Rhoda Gray reached out and caught the Sparrow's hand.

"Thank you, Marty! You haven't got it quite right—though, thank Heaven, you got it the way you did, since you are here now!" she said fervently. "It wasn't me, it wasn't the White Moll, they expected to get here; it's the man who helped me that night to clear you of the Hayden-Bond robbery that Danglar meant to make you shoulder. He risked his life to do it, Marty. They've got him a prisoner somewhere in there; and they're coming back to—to torture him into telling them where I am, and—and afterwards to do away with him. That's why I'm here, Marty—to get him away, if I can, before they come back."

The Sparrow whistled low under his breath.

"Well, then, I guess it's my hunt too," he said coolly. "And I guess this is where a prison bird horns in with the goods. Ever since I've been looking for that Danglar guy, I've been carryin' a full kit—because I didn't know what might break, or what kind of a mess I might want to get out of. Come on! We ain't got no time. There's a couple of broken pickets down there. We might be seen climbin' the fence. Come on!"

Bread upon the waters! With a sense of warm gratitude upon her, Rhoda Gray followed the ex-convict. They made their way through the fence. A long, low building, a storage shed evidently, showed a few yards in front of them. It seemed to be quite close to the river, for now she could see the reflection of lights from here and there playing on the black, mirror-like surface of the water. Farther on, over beyond the shed, the yard of the plant, dotted with other buildings and those spidery iron structures which she had previously noticed, stretched away until it was lost in the darkness. Here, however, within the radius of one of the street arc lamps it was quite light.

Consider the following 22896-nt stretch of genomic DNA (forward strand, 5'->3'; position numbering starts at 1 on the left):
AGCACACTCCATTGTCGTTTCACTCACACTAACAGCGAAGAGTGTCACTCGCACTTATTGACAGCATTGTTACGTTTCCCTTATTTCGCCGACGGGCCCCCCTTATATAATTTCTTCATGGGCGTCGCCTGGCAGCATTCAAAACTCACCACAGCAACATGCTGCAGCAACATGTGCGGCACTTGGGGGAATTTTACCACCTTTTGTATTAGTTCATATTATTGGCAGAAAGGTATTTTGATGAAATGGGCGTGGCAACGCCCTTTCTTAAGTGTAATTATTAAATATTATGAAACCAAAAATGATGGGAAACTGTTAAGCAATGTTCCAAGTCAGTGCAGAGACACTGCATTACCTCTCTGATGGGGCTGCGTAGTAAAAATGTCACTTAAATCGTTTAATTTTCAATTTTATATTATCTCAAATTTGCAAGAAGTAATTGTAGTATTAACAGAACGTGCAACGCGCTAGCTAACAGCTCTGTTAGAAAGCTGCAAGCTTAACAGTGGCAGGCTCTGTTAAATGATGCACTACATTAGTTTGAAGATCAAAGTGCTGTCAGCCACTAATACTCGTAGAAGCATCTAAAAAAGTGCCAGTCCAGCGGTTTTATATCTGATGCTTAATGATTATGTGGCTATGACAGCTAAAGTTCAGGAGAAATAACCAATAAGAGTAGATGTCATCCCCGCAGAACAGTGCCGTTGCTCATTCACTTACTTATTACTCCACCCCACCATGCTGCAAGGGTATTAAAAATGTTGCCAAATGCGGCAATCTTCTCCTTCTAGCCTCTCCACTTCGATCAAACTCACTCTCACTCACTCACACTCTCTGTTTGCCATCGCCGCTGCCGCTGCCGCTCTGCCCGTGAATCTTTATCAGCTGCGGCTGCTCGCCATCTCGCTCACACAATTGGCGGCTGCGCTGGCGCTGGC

Rhoda Gray had paused in almost hopeless indecision as to how or where to begin her search, when the Sparrow spoke again.

"It looks like we got a long hunt," whispered the Sparrow; "but a few minutes before you came, a guy with a lantern comes from over across the yard there and nosed around that shed, and acted kind of queer, and I could see him stick his head up against them side doors there as though he was listenin' for something inside. Does that wise you up to anything?"

"Yes!" she breathed tensely. "That was the watchman. He's one of them. The man we want is in that shed beyond a doubt. Hurry, Marty—hurry!"

They ran together now, and reached the double side-door. It was evidently for freight purposes only, and probably barred on the inside, for they found there was no way of opening it from without.

"There must be an entrance," she said feverishly—and led the way toward the front of the building in the direction away from the river. "Yes, here it is!" she exclaimed, as they rounded the end of the shed.

She tried the door. It was locked. She felt in her pocket for her skeleton keys, for she had not been unprepared for just such an emergency, but the Sparrow brushed her aside.

"Leave it to me!" he said quickly. "I'll pick that lock like one o'clock! It won't take me more'n a minute."

Rhoda Gray did not stand and watch him. Minutes were priceless things, and she could put the minute he asked for to better advantage than by idling it away. With an added injunction to hurry and that she would be back in an instant, she was already racing around the opposite side of the shed. If they were pressed, cornered, by the arrival of Danglar, it might well mean the difference between life and death to all of them if she had an intimate knowledge of the surroundings.